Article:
With Khan's win, is the UK ridding itself of bigotry?

New London mayor Sadiq Khan. Leon Neal / AFP
New London mayor Sadiq Khan. Leon Neal / AFP

Last week London achieved a milestone. Against the backdrop of rising concerns about community cohesion in Europe, it was quite something when the capital of England elected a Muslim mayor. But is this really a victory over bigotry or is it too soon to tell?

Before Sadiq Khan’s success, he was subject to a widespread campaign to link him to extremists by significant members of the Conservative party leadership. Following Mr Khan’s victory, senior Conservatives had to roll back these comments.

In the weeks before the vote Michael Fallon, the UK defence secretary, raised questions about the safety of London if Mr Khan was elected. After the vote, Mr Fallon had to confirm that London was, indeed, safe with Mr Khan at the helm.

Does Mr Khan’s victory mean that bigotry is something we ought not to be worried about any more in British politics? He did win, after all.

But that isn’t the whole story. The whole story is that a rather large proportion of the London electorate still voted against Mr Khan.

Even though it was clear that questions were being asked of Mr Khan that would never have been asked of any non-Muslim candidate. Eventually, there were reversals and a walking back of the smears. David Cameron had to apologise for accusing an imam who had shared a platform with Mr Khan of supporting ISIL. But it is likely there would have been none of that had Mr Khan lost the election.

Beyond the part of the electorate that voted Conservative, there was another chunk that went for the British First party, a far more right-wing alternative, which received a very small minority of votes.

But not an insignificantly small one, and their candidate, Paul Golding, showed utter disrespect for British democracy during Mr Khan’s acceptance speech, as well as for Mr Khan personally, by turning his back on the new mayor.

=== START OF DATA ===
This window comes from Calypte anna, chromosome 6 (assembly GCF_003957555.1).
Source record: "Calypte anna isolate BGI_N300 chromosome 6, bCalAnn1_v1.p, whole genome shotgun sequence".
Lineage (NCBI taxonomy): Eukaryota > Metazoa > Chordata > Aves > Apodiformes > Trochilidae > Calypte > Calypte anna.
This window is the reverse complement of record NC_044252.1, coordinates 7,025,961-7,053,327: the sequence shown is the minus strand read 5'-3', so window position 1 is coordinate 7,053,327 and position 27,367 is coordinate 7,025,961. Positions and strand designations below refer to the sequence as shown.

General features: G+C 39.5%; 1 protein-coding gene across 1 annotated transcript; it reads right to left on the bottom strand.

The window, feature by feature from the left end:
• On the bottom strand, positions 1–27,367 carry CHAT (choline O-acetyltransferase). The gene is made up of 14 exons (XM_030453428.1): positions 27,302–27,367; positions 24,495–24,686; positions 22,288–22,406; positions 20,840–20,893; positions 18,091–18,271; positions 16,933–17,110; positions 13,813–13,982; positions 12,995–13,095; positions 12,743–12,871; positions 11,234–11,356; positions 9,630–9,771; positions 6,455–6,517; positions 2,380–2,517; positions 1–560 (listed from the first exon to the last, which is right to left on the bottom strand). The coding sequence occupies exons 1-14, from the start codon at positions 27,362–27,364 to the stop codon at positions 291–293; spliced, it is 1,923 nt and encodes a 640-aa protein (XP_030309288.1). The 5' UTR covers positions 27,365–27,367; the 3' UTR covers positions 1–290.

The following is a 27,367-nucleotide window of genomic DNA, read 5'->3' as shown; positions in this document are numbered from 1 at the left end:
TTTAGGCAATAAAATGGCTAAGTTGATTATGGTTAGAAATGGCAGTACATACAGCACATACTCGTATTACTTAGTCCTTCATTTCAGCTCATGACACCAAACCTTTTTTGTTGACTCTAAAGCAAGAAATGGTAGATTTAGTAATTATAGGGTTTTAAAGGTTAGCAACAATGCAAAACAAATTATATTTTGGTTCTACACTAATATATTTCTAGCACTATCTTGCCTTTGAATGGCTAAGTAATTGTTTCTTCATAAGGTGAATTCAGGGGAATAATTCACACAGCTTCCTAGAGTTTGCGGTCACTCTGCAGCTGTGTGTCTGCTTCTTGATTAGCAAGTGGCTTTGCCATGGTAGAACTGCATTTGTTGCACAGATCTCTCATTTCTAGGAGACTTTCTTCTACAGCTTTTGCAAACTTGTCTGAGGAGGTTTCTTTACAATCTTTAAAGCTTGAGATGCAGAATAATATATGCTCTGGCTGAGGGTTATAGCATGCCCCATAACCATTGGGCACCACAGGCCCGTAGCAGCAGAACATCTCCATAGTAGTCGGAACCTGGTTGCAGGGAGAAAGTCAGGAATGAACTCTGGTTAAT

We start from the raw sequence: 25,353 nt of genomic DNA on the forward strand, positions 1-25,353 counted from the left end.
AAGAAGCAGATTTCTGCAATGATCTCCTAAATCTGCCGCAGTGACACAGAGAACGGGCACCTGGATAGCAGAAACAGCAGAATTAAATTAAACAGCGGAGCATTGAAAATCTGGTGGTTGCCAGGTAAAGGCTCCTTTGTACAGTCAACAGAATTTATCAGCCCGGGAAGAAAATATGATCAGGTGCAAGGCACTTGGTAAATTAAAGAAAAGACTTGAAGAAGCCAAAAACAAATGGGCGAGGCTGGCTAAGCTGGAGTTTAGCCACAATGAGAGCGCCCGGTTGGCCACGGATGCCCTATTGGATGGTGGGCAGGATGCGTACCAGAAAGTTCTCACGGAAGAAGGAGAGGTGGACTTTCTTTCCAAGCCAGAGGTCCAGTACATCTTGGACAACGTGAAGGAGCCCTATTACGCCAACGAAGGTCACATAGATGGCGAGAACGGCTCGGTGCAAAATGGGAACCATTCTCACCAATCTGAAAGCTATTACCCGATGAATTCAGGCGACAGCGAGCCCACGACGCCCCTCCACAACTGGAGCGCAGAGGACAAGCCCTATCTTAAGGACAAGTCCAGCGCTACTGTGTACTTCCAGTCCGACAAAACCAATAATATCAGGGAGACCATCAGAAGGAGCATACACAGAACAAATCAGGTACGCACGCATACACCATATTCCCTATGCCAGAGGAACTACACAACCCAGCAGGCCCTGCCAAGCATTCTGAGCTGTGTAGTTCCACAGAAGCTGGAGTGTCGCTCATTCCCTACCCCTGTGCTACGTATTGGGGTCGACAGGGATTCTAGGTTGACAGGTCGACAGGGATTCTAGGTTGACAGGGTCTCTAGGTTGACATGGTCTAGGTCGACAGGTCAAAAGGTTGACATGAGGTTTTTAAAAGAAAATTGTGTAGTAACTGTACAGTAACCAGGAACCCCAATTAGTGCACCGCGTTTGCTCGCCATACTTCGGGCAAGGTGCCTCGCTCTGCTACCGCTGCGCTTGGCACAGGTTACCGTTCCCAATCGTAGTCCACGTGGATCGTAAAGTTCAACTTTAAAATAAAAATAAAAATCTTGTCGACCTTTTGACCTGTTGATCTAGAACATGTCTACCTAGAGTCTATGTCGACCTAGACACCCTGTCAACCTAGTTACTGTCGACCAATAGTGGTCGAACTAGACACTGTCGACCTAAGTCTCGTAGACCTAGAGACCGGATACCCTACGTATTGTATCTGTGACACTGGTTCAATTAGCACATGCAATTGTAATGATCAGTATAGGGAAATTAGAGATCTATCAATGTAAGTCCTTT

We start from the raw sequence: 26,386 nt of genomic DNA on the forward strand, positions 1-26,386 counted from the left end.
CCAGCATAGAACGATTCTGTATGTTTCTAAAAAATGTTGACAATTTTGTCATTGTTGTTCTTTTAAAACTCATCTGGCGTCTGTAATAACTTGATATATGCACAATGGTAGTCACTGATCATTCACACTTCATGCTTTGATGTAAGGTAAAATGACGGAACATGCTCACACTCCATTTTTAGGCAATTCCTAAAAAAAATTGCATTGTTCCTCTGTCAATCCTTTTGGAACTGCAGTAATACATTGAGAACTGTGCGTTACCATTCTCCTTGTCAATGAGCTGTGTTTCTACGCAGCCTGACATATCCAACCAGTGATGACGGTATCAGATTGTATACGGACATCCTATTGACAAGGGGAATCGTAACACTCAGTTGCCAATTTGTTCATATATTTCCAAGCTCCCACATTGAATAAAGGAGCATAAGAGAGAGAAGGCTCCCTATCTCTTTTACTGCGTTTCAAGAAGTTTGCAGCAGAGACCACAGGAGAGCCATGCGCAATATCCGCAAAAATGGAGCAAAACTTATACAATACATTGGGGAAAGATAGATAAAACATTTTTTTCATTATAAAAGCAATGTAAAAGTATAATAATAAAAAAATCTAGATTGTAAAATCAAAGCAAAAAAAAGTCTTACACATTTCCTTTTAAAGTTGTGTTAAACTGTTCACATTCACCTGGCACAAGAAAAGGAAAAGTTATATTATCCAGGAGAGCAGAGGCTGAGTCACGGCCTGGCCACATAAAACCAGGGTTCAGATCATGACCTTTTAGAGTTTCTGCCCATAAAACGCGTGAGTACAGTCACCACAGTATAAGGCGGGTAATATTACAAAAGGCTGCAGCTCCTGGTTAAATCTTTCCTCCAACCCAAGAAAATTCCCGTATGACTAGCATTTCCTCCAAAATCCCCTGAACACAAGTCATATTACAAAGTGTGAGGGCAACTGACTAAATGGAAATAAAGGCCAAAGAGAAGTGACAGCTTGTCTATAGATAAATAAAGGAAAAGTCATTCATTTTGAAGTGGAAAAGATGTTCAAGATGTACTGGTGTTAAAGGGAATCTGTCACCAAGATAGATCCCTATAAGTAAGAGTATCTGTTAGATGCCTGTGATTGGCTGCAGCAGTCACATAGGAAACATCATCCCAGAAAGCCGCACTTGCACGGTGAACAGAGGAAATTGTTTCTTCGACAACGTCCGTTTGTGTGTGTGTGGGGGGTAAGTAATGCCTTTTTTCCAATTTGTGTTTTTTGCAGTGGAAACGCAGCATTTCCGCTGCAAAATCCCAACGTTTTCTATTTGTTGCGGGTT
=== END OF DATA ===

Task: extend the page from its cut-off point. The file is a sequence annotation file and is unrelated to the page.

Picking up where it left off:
Inadvertently, Mr Fallon himself pointed out part of the problem during an interview with the BBC when he said questions were “asked about the platforms that [Mr Khan] shared with various extremists, and those questions were asked during the election not just by us but by the media too on your own programmes”.

The rather troubling discourse that the Conservatives used in a bid to install one of their own party members as London mayor was not just idle chatter, it was a narrative that much of the British media indulged in. That in itself ought to be cause for concern.

The campaign against Mr Khan was effective – thankfully, it just wasn’t effective enough. The real test is not going to be about his victory, but how this is going to work out throughout his term.

Over the coming years, how are Londoners going to respond to any inevitable errors, mistakes or even wrongs that Mr Khan commits?

Will he be criticised and critiqued simply as a politician or will it be according to a different standard, where his commitment to his religion is raised as an issue? The jury is still out on that one and the next few years will be telling.

But there is also something very clear about the election of Mr Khan as mayor.

A number of glass ceilings have been broken through. Mr Khan was from a far less privileged background than his opponent and yet he won.

He was from a minority religion and an ethnic minority and yet he still won. That sends a message that is meaningful.

When Mr Khan was sworn in as a member of the Queen’s Privy Council in 2009, he had to bring his own Quran for the ceremony. The Privy Council didn’t have one that he could use.

But the next Muslim member of the Privy Council won’t need to bring his own Quran – because Mr Khan left his copy.

As young Britons of minority ethnic groups or the Islamic faith wonder about their own potential to become mayor of one of the world’s most famous capitals, they will be able to mark with confidence that even if it is difficult, it’s not impossible that they succeed. Because Mr Khan did it already.

Dr HA Hellyer is an associate fellow at the Royal United Services Institute in London and a non-resident senior fellow at the Rafik Hariri Center for the Middle East at the Atlantic Council in Washington, DC

On Twitter: @hahellyer

Published: May 12, 2016 04:00 AM

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